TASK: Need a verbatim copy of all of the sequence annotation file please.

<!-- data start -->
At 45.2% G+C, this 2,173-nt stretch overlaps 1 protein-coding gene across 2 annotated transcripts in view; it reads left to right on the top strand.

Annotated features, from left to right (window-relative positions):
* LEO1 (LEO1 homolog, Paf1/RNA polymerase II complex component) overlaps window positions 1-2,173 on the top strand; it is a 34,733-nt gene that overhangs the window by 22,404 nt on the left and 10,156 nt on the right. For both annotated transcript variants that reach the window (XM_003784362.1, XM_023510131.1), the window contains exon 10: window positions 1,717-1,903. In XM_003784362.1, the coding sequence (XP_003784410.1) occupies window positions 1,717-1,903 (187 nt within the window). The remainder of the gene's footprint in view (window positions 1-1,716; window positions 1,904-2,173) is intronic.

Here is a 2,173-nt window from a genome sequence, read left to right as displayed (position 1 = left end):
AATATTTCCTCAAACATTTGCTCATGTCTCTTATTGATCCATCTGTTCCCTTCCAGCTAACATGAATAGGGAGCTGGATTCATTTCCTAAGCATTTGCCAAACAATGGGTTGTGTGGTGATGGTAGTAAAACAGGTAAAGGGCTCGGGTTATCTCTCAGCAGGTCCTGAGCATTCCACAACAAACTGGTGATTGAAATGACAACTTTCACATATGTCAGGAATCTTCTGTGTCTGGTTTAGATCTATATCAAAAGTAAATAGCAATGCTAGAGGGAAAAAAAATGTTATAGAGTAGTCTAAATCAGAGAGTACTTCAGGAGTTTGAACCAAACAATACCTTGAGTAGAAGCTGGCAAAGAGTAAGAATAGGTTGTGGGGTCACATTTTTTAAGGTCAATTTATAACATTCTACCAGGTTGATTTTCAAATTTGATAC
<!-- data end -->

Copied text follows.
At 45.2% G+C, this 2,173-nt stretch overlaps 1 protein-coding gene across 2 annotated transcripts in view; it reads left to right on the top strand.

Annotated features, from left to right (window-relative positions):
* LEO1 (LEO1 homolog, Paf1/RNA polymerase II complex component) overlaps window positions 1-2,173 on the top strand; it is a 34,733-nt gene that overhangs the window by 22,404 nt on the left and 10,156 nt on the right. For both annotated transcript variants that reach the window (XM_003784362.1, XM_023510131.1), the window contains exon 10: window positions 1,717-1,903. In XM_003784362.1, the coding sequence (XP_003784410.1) occupies window positions 1,717-1,903 (187 nt within the window). The remainder of the gene's footprint in view (window positions 1-1,716; window positions 1,904-2,173) is intronic.

Here is a 2,173-nt window from a genome sequence, read left to right as displayed (position 1 = left end):
AATATTTCCTCAAACATTTGCTCATGTCTCTTATTGATCCATCTGTTCCCTTCCAGCTAACATGAATAGGGAGCTGGATTCATTTCCTAAGCATTTGCCAAACAATGGGTTGTGTGGTGATGGTAGTAAAACAGGTAAAGGGCTCGGGTTATCTCTCAGCAGGTCCTGAGCATTCCACAACAAACTGGTGATTGAAATGACAACTTTCACATATGTCAGGAATCTTCTGTGTCTGGTTTAGATCTATATCAAAAGTAAATAGCAATGCTAGAGGGAAAAAAAATGTTATAGAGTAGTCTAAATCAGAGAGTACTTCAGGAGTTTGAACCAAACAATACCTTGAGTAGAAGCTGGCAAAGAGTAAGAATAGGTTGTGGGGTCACATTTTTTAAGGTCAATTTATAACATTCTACCAGGTTGATTTTCAAATTTGATAC